If you want to learn how to stock pantry staples, this will vary from family to family or person to person. For instance, if you cook everything from scratch, you will need plenty of basic ingredients like flour, sugar, salt and spices. If you do most of your cooking with prepackaged foods, then that is what you will have on your shelves. For me, I find it so much cheaper and just as easy to do all my cooking from scratch.
Homemade bread is so much cheaper to make at home and the taste of it is so unbelievable; commercially made bread cannot even come close to the taste. If you make all your bread from scratch for a family, you can go through a lot of flour. Of course you will also need yeast so these are two items to keep on the kitchen shelves. You might also want to keep extra on hand for noodles, dumplings and biscuits; a biscuit mix can be made ahead and so the preparation is quicker.
For general cooking and baking, the pantry supplies should always include baking powder, baking soda, cornstarch, cream of tartar, favorite extracts like vanilla and some of your favorite spices. I always keep dried beans in the pantry instead of canned ones; they are just so much cheaper; by soaking overnight they are easy to cook. I have never been without peanut butter or Hershey’s cocoa powder simply because they are convenience foods.
Milk is used a lot in recipes and if you have children you probably always have it in your refrigerator. Since I don’t have small children drinking it, I like to keep powdered milk on my pantry shelf for cooking. It comes in very handy for the times when I am out of fresh milk. It really works well in my recipes plus it has a long shelf life. I also keep canned milk, both sweet and unsweetened, for those recipes.
Since I learned how to stock pantry staples, I always include lots of canned fruits and vegetables, pickles and relish. Summertime, when the crops are ripe is the best time to buy produce and do some home canning. Which is so much cheaper. I also keep lots of canned tomato sauce, ketchup and mustard. Soups are quick and easy to make homemade, but I do keep some in the pantry for emergencies.
I also include in my pantry staples a few vegetables other than the ones I store under refrigeration. The two main ones are onions and potatoes. I use so many of these and I really prefer the fresh ones to dried or frozen. Both onions and potatoes do last longer than many of the more fragile vegetables if kept in a cool dark dry room. I can usually keep them around two to three months but you do need to monitor them. Both will begin to sprout and turn bad. At the first sign I see I make sure to move them along in some way so as not to waste money. I usually peel and chop onions and store them in the freezer for soups, stews, etc. It is very easy to throw potatoes in the oven and bake. Then sometimes I slice, make strips for French fries or chop for freezer storage. Recently, I made the following delicious “potato bake” with potatoes which had to be used.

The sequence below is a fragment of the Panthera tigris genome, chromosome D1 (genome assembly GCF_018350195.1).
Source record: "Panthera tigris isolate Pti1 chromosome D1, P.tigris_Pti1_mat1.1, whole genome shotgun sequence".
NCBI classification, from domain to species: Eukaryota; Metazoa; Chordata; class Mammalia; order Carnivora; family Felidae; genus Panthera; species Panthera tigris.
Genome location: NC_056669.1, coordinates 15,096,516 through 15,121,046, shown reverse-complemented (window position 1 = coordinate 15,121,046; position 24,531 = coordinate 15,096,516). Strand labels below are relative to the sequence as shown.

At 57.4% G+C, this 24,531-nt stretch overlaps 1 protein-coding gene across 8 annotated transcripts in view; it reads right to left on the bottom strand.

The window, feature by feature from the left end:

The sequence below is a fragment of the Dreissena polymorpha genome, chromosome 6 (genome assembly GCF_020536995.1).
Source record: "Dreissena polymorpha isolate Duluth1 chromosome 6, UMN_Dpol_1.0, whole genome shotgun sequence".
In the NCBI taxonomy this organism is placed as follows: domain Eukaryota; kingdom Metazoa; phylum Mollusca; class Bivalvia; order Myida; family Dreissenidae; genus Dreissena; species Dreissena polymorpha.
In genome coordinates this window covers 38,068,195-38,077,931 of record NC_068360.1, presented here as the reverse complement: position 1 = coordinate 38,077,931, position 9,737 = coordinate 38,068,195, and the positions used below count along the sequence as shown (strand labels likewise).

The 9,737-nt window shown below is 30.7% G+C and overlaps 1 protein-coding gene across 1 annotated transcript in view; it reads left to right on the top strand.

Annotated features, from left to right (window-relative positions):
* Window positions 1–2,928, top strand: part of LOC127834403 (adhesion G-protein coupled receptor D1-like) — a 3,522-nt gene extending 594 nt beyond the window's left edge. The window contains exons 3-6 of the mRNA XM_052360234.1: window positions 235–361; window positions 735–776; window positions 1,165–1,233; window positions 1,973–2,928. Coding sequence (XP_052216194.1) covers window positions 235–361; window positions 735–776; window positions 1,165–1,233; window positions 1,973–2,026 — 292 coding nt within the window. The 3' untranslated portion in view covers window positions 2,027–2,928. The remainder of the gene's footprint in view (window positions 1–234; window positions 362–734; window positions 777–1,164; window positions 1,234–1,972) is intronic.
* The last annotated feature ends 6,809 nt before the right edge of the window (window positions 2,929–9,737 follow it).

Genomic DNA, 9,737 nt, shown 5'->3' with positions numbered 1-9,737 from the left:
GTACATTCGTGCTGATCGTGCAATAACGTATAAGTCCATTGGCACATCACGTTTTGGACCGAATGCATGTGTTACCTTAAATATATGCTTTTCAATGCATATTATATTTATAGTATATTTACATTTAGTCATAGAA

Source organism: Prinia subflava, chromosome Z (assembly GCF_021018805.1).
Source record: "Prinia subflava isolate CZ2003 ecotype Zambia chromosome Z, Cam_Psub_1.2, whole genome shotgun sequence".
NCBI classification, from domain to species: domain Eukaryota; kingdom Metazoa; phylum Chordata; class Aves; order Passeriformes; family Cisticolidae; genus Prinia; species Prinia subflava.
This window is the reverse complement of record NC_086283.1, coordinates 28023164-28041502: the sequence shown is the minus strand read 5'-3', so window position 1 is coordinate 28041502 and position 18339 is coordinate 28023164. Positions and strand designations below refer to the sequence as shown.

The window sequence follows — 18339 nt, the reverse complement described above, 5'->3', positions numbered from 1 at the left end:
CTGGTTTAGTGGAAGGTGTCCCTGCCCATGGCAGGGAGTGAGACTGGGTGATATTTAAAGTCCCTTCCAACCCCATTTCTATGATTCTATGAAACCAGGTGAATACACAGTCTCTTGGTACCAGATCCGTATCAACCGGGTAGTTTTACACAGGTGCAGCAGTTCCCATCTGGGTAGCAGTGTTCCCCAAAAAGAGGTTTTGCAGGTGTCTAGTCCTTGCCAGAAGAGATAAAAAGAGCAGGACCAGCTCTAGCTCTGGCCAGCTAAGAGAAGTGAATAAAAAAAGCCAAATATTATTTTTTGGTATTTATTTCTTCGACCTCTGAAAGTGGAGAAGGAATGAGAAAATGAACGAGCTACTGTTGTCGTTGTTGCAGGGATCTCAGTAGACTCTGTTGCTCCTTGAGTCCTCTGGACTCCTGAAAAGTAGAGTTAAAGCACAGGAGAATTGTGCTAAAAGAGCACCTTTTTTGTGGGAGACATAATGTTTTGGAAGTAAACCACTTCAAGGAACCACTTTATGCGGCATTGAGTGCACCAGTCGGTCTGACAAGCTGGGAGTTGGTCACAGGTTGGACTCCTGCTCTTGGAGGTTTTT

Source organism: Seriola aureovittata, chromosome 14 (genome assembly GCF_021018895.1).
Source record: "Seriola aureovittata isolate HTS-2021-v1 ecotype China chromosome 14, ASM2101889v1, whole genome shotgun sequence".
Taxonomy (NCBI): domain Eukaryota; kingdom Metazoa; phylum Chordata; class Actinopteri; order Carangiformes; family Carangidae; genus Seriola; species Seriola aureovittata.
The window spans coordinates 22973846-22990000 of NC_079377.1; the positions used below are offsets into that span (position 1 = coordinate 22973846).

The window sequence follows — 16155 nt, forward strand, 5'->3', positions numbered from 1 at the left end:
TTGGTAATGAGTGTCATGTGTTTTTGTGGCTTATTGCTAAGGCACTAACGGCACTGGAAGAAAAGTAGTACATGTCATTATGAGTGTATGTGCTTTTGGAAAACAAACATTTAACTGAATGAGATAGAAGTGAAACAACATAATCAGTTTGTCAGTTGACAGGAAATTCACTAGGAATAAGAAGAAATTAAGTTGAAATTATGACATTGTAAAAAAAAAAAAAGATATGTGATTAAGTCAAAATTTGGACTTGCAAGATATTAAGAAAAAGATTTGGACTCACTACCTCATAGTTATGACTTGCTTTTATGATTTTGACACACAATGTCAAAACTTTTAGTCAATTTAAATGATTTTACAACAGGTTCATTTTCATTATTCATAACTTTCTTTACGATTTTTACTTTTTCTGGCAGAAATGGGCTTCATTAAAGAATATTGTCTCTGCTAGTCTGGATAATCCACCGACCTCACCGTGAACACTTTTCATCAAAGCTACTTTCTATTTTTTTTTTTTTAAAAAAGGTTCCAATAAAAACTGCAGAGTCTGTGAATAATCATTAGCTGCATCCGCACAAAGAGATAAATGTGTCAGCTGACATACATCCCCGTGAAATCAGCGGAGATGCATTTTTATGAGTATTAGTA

NOTE: Salt is a very important pantry staple, not just for cooking but it has other benefits. To make a simple polish for copper bottom cookware, combine equals amounts of salt, flour and vinegar to make a paste. Store paste in the refrigerator.
NOTE: Add raw rice to the salt shaker to keep the salt free-flowing.
Preheat oven to 425F degrees; butter a deep dish pie pan (9 inch).
Drain potatoes between paper towels; press on bottom and sides of prepared pie pan.
Drizzle melted butter over the potatoes; bake for 25 minutes and cool 10 minutes.
REDUCE HEAT to 350F degrees.
Combine ham, cheese, pimientos, bell pepper and onion: spread in potato shell.
Blend eggs, milk, salt and pepper; pour over ham mixture.
Return to the oven and bake another 30 to 35 minutes until center is set.
Let cool 10 minutes before cutting; serves 6.
Learn how to make pancakes for breakfast, lunch or anytime of the day. They make a cheap meal and kids love them.
Sift dry ingredients together into bowl.
Beat eggs, milk and melted butter together; pour over dry ingredients and stir only to blend.
Batter will be lumpy; spoon batter into lightly greased skillet or griddle.
Brown on both sides turning over only once.
Variations for this basic batter;
Sift cinnamon and sugar between and on top of pancakes; serve with butter.
Spread each with honey butter: ¼ cup honey blended with ¼ cup softened butter.
Fold 1 cup blueberries in batter.
Stir 1 cup sliced peaches in batter.
When I learned how to stock pantry staples, I always made sure to have spices and ingredients for this apple cake.
Cream butter and sugar; add egg and mix well.
Sift together dry ingredients; add to the creamed mixture.
Stir in apples, vanilla and nuts; pour into a greased 8 inch square baking pan.
Bake in preheated oven at 350F degrees for 40 to 45 minutes; serve hot or cold.
The following list is a sample list of pantry staples to keep in your pantry and refrigerator. You may want to customize the list to fit your family's preference. Also, the amount you purchase depends on how much cooking you do. The products should be rotated to keep fresh.
Cooking and Baking:
Rice is a convenient pantry staple to always have on hand; learn how to make rice pudding for your family. Salt and sugar are also necessary pantry staples and raisins are good to keep on hand. If you have powdered milk on your shelf, a quart can be mixed for this recipe.
Mix all ingredients except raisins and put in a buttered baking dish.
Place in a preheated oven at 300F degrees and bake for 1 ½ hours stirring several times during baking.
Add raisins and bake 20 minutes longer.
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